Pushing happiness the way we do, is not honouring this fact that there are things greater than us.  Actually, sometimes I feel like it’s the opposite extreme of drumming the Seven Deadly Sins in someone’s head. Difference is, the mantra, “you must not blah blah blah,” is replaced with, “you must be happy.” This idea of, “must,” “should be,” or “shouldn’t be” anything is always a dangerous one to have.  It is too black and white, and if anything, as teachers, we want people to accept the greys in between.

Perhaps in this world where people come searching for something more, our message should be a kinder one, like acceptance, compassion and most of all, peace.  To be happy all the time is to deny or even fight other emotions but to be at peace is to calmly accept any feelings that come with a lot of compassion and allow them to stay as long as they need to.  It has an element of surrender and softness, but also a lot of strength. It is not denying or burying things in order to ‘be happy,’ but entering the space that is not happiness with a sense of acceptance.   Because being human is feeling a range of emotions and we need to accept this in a way that is healthy and compassionate.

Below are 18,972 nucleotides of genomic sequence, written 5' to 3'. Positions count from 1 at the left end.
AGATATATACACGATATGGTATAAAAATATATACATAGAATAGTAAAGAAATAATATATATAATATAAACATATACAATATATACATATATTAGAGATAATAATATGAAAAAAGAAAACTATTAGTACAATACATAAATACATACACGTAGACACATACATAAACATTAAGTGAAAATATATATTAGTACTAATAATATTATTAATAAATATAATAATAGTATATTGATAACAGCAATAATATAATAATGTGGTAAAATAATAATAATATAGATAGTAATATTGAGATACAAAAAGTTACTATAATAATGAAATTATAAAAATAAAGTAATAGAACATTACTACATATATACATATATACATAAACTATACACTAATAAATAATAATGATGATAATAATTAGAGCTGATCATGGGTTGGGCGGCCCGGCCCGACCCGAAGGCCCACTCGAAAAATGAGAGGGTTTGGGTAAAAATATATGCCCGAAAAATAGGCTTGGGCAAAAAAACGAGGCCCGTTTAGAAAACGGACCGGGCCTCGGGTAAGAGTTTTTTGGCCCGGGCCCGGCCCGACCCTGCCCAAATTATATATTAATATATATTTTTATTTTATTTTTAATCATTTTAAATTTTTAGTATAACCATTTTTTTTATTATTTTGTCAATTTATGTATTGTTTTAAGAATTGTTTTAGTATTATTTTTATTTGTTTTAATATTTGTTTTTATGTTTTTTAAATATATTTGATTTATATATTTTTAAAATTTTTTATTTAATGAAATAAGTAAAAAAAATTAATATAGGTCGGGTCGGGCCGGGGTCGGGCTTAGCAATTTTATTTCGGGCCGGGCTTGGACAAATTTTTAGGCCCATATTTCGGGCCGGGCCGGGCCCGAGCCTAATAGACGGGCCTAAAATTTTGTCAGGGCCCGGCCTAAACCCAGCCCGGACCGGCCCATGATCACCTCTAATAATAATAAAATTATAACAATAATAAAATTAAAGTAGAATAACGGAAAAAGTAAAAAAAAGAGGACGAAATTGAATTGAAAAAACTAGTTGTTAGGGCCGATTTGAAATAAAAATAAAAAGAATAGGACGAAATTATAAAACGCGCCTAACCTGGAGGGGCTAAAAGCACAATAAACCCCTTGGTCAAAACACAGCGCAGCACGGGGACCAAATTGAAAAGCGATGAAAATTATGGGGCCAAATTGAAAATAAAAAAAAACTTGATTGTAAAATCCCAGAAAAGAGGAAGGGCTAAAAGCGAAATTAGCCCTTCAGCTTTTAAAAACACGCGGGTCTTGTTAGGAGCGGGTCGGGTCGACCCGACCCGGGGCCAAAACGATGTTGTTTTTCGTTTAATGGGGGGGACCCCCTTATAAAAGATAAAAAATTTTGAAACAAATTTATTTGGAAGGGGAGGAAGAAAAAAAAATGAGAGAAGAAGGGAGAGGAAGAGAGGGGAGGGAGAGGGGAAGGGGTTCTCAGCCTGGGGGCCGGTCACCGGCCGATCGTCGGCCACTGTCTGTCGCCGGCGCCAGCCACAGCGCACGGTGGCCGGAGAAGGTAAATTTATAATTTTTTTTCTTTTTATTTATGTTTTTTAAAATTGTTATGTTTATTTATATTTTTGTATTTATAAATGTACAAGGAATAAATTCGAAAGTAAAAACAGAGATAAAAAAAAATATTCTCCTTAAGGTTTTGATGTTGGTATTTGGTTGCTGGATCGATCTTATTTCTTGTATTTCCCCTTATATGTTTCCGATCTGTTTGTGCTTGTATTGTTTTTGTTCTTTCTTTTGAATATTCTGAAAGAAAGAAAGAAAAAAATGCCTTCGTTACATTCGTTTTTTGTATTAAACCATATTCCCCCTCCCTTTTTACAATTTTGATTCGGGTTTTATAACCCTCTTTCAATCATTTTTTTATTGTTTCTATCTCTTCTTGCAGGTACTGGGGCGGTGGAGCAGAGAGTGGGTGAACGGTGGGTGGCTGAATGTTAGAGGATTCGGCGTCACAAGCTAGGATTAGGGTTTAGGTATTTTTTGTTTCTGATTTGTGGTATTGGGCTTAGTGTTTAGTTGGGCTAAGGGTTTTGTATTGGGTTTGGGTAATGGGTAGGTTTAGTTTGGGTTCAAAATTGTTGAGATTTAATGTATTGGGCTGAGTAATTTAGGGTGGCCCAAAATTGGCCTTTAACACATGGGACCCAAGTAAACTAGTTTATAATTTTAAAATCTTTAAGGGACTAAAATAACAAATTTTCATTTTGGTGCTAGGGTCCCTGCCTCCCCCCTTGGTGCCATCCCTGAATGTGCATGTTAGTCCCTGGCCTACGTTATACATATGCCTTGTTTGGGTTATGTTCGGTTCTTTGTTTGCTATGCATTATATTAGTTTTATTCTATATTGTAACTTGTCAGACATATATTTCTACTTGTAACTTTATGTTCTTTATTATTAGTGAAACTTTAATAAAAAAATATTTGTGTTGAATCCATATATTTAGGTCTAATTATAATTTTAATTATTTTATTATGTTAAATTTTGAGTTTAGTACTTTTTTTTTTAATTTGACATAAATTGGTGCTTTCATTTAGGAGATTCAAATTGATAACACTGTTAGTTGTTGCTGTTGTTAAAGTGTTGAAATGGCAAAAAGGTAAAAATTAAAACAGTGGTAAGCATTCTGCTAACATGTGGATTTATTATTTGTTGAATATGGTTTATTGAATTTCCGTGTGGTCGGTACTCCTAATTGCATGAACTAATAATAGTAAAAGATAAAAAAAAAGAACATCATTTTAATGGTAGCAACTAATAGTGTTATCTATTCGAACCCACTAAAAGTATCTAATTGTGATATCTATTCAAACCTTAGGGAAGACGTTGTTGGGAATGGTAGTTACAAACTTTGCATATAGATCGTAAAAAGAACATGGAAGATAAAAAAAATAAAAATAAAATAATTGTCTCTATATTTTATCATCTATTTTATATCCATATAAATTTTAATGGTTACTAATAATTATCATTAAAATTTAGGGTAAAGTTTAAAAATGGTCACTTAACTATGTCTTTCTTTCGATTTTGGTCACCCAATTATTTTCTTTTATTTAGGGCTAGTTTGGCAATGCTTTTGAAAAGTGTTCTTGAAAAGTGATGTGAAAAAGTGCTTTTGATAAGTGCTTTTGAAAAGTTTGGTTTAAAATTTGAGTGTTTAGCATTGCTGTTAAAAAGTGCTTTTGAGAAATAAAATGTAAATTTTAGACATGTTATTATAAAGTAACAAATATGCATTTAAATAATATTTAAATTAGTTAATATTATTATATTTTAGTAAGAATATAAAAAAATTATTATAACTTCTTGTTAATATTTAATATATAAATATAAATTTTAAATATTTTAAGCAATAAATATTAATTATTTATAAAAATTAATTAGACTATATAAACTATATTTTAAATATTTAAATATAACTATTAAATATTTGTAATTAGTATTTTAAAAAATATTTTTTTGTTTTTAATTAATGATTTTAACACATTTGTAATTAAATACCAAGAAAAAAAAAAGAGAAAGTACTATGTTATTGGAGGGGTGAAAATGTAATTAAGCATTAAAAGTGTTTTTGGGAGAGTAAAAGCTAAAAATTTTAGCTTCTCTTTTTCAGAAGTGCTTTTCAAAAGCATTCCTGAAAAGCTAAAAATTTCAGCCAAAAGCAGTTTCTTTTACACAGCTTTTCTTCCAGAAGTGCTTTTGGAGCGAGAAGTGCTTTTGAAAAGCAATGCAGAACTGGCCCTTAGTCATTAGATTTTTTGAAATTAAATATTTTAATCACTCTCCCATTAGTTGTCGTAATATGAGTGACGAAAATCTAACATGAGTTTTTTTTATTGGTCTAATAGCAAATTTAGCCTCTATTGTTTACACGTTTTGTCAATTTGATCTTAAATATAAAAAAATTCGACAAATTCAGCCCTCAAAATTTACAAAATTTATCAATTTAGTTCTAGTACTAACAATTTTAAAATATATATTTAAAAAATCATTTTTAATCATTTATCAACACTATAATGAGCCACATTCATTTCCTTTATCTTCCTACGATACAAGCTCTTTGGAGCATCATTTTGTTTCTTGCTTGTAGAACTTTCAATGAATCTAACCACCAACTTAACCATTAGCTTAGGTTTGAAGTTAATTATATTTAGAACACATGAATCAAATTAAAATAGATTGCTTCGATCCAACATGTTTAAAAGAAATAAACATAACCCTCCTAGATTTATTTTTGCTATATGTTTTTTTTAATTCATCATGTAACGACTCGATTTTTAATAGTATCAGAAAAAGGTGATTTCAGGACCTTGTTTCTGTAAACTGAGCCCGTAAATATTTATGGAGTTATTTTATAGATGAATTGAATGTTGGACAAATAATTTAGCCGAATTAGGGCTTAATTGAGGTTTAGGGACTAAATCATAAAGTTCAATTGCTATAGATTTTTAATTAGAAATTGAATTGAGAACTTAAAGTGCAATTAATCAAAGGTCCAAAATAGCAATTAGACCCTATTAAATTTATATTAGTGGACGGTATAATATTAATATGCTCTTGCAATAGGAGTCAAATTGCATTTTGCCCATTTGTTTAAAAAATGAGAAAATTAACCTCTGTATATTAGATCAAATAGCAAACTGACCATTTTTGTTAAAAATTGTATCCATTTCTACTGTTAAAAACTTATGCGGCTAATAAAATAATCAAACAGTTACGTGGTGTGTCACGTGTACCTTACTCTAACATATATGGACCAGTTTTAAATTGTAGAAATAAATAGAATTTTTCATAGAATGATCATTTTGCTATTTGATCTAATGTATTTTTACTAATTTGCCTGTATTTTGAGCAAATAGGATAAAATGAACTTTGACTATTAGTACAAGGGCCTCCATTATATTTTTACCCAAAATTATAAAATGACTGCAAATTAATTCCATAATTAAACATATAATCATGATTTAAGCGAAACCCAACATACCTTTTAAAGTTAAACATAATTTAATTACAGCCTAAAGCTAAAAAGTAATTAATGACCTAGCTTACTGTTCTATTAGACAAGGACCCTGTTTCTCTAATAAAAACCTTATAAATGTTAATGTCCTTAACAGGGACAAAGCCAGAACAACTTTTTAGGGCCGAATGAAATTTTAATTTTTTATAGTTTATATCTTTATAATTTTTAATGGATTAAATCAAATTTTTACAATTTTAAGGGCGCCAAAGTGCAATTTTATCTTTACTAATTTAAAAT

What screws you most in the head

Smart man, Rumi was

Smart man, Rumi was

Saying ‘I Love You’

My late father was an ‘I love you,’ type of person.  Sometimes he would call or text just to say that.   No matter what kind of day I was having just those three simple words made it better.  As simple as they were, the last four months without those simple calls and texts has left a hole in my universe.

It’s a whole big phenomenon this ‘I love you,’ or rather, the simple, ‘love you,’ syndrome, and the varying reactions to it.

What does saying it mean to you?